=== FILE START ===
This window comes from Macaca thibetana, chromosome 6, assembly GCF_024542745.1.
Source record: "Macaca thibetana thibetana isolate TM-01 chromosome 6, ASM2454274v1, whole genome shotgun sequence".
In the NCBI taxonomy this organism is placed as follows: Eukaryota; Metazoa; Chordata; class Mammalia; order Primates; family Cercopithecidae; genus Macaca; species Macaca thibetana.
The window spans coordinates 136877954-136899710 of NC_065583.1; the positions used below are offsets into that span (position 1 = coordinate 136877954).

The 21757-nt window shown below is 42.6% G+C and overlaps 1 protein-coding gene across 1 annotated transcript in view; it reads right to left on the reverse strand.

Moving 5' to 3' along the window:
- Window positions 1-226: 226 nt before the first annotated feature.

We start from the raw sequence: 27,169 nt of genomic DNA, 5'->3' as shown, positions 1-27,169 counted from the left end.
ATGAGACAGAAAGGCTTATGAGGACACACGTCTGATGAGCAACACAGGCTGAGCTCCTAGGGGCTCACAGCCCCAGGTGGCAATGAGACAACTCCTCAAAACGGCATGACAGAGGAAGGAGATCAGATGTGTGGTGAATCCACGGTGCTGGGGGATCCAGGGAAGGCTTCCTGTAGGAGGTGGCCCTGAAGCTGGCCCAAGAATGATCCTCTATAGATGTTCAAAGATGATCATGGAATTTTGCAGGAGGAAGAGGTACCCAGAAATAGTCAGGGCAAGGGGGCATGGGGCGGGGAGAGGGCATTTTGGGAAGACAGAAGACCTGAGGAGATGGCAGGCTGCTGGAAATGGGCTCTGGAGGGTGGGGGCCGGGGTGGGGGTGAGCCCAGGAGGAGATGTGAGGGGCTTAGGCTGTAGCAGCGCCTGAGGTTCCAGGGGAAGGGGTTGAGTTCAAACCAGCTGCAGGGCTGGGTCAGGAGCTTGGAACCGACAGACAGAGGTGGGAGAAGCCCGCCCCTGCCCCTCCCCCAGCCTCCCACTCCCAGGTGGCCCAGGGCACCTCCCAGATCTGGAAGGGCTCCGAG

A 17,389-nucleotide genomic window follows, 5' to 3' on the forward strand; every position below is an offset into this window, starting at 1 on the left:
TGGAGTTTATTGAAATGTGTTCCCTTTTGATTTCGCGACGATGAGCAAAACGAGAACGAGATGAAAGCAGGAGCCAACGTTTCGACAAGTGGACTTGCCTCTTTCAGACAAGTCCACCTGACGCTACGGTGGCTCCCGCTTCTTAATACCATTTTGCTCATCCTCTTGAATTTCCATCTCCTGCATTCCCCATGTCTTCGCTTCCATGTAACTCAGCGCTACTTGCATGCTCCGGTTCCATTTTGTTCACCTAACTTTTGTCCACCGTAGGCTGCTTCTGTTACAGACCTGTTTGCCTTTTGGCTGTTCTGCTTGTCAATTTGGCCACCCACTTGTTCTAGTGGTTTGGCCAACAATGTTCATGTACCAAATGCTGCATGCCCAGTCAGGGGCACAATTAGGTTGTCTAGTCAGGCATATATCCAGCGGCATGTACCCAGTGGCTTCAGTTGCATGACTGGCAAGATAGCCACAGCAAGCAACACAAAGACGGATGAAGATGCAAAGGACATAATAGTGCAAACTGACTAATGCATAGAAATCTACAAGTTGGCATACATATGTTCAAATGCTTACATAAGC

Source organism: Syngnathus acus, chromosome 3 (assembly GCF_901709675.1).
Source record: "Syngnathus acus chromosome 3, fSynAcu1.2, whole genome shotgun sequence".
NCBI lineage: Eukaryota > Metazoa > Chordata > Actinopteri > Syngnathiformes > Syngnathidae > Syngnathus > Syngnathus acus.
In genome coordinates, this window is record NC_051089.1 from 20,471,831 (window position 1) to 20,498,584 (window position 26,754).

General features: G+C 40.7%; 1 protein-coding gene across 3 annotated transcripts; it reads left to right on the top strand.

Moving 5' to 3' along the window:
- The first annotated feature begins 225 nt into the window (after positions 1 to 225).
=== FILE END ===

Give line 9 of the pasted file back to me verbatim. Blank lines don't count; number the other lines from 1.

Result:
ATGAGACAGAAAGGCTTATGAGGACACACGTCTGATGAGCAACACAGGCTGAGCTCCTAGGGGCTCACAGCCCCAGGTGGCAATGAGACAACTCCTCAAAACGGCATGACAGAGGAAGGAGATCAGATGTGTGGTGAATCCACGGTGCTGGGGGATCCAGGGAAGGCTTCCTGTAGGAGGTGGCCCTGAAGCTGGCCCAAGAATGATCCTCTATAGATGTTCAAAGATGATCATGGAATTTTGCAGGAGGAAGAGGTACCCAGAAATAGTCAGGGCAAGGGGGCATGGGGCGGGGAGAGGGCATTTTGGGAAGACAGAAGACCTGAGGAGATGGCAGGCTGCTGGAAATGGGCTCTGGAGGGTGGGGGCCGGGGTGGGGGTGAGCCCAGGAGGAGATGTGAGGGGCTTAGGCTGTAGCAGCGCCTGAGGTTCCAGGGGAAGGGGTTGAGTTCAAACCAGCTGCAGGGCTGGGTCAGGAGCTTGGAACCGACAGACAGAGGTGGGAGAAGCCCGCCCCTGCCCCTCCCCCAGCCTCCCACTCCCAGGTGGCCCAGGGCACCTCCCAGATCTGGAAGGGCTCCGAG